Presentation on theme: "ANTERIOR CERVICAL DISCECTOMY WITH FUSION (ACDF) Presented by Robert Nelson BSN, MBA, MHA, SCRN, CNRN, ONC Vice President Neuroscience and Orthopedics HCA."— Presentation transcript:
ANTERIOR CERVICAL DISCECTOMY WITH FUSION (ACDF) Presented by Robert Nelson BSN, MBA, MHA, SCRN, CNRN, ONC Vice President Neuroscience and Orthopedics HCA East Florida Division
OBJECTIVES Discuss the simple anatomy and physiology of the cervical spine Discuss the Nerve Root Level, Function and Radicular Distribution Discuss the diagnostic studies completed before ACDF surgery Discuss Degenerative Cervical Spine Disorders Discuss surgical treatment of the cervical spine with Anterior approach and fusion (ACDF)
CERVICAL SPINE Cervical Vertebrae : The cervical spine has seven vertebrae. The body, or centrum, of the vertebra is located anteriorly The vertebral foramen, referred to as the spinal canal, is behind the vertebral body.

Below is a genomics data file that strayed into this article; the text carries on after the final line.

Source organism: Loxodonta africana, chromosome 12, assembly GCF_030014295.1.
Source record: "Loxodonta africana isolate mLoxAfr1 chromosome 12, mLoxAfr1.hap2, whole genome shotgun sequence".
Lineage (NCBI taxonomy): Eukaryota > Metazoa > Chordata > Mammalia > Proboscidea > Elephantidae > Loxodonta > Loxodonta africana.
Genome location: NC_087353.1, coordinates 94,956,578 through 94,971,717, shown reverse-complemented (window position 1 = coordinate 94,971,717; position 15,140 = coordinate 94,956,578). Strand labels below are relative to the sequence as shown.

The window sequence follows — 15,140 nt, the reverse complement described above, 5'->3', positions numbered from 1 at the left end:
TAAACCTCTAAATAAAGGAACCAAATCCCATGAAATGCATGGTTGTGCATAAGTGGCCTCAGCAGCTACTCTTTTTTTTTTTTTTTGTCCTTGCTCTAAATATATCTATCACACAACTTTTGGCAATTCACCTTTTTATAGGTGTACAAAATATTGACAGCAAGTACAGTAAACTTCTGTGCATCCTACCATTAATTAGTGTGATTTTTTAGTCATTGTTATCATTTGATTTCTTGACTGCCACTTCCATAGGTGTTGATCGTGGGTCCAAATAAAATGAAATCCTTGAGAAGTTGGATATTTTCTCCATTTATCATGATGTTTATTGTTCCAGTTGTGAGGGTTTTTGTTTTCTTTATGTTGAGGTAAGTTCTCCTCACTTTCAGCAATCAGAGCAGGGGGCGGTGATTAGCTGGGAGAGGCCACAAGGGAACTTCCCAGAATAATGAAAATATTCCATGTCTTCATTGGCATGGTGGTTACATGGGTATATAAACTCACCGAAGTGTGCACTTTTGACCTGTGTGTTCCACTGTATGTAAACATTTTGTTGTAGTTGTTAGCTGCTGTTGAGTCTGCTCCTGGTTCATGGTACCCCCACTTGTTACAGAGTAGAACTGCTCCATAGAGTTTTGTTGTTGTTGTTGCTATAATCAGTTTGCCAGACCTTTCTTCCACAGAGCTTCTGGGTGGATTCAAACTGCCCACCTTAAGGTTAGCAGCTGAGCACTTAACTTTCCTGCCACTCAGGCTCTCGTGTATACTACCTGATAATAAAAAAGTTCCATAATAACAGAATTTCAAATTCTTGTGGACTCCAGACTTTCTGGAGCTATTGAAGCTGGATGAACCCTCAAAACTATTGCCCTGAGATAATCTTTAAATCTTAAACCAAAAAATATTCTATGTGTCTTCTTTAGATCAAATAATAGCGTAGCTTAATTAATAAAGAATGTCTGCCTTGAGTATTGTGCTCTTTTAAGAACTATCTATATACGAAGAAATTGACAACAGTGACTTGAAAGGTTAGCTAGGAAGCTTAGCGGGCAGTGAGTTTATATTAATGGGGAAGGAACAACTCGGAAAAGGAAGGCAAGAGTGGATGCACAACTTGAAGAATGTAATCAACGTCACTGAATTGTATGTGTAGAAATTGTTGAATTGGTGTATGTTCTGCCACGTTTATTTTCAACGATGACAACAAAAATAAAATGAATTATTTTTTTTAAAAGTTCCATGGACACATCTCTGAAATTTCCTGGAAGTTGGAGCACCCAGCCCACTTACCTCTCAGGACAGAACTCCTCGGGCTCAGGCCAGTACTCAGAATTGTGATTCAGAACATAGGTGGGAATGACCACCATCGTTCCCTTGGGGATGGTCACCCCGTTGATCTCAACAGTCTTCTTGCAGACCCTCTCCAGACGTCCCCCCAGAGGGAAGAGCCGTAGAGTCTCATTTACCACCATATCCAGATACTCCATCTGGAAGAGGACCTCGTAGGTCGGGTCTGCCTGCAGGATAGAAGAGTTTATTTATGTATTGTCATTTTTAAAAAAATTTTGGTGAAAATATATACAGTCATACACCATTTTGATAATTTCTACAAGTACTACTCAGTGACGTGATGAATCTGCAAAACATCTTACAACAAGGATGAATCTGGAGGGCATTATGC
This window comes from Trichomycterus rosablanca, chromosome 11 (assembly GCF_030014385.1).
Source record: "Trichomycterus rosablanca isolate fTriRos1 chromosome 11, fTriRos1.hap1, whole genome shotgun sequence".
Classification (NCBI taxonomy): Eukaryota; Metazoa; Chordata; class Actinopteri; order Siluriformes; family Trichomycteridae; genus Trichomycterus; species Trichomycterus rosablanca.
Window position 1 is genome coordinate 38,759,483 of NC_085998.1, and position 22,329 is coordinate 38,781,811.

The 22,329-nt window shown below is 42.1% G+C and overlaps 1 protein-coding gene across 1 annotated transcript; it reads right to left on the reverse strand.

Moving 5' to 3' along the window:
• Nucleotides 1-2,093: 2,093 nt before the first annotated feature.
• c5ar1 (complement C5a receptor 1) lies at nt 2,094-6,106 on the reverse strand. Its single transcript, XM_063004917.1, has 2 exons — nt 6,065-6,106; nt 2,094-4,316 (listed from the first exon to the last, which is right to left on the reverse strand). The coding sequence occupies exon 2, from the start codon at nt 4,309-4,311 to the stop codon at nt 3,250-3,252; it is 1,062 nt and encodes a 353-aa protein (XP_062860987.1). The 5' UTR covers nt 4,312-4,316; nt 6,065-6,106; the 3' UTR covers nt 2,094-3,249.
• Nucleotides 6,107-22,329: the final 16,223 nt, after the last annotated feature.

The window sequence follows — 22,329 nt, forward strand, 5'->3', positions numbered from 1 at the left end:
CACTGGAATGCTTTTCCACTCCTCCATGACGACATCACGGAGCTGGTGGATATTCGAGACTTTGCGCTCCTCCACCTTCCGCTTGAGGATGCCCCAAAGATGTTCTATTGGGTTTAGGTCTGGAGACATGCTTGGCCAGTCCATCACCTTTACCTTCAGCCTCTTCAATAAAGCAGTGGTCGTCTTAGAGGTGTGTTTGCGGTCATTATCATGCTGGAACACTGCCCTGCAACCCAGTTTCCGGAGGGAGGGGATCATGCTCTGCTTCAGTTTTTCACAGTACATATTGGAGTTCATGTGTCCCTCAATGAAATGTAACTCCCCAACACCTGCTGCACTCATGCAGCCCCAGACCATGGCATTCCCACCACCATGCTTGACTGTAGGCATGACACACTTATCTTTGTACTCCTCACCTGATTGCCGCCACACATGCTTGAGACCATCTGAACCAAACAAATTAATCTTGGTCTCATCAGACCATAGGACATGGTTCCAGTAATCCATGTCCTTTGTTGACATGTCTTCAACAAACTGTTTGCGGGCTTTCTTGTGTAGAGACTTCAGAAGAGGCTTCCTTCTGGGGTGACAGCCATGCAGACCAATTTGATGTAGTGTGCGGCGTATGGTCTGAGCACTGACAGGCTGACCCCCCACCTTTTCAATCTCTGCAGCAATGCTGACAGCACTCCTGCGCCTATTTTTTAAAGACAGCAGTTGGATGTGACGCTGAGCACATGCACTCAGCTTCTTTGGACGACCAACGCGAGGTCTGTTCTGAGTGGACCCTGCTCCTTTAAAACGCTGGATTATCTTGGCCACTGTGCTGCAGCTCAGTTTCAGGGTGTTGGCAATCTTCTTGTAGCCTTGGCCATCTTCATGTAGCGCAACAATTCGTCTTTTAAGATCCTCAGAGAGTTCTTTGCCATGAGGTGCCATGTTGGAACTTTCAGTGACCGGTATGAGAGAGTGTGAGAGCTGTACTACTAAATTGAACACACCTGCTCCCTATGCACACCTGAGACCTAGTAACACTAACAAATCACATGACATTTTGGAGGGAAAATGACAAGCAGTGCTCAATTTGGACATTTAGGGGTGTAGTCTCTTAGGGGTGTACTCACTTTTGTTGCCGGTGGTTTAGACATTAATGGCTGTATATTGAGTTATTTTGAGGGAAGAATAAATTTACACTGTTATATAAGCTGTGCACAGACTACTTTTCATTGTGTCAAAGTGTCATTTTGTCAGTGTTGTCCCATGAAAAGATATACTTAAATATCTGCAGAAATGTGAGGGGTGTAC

CERVICAL DISCS With the exception of C1–C2, an intervertebral disc resides between each of the cervical vertebral bodies. Why?
CERVICAL DISC Each intervertebral disc provides support and facilitates movement, while also resisting excessive movement. The disc permits slight anterior flexion, posterior extension, lateral flexion, rotation, and some circumduction (Schnuerer, Gallego, & Manuel, 2003). The disc is the largest avascular structure in the body (Anderson & Albert, 2003).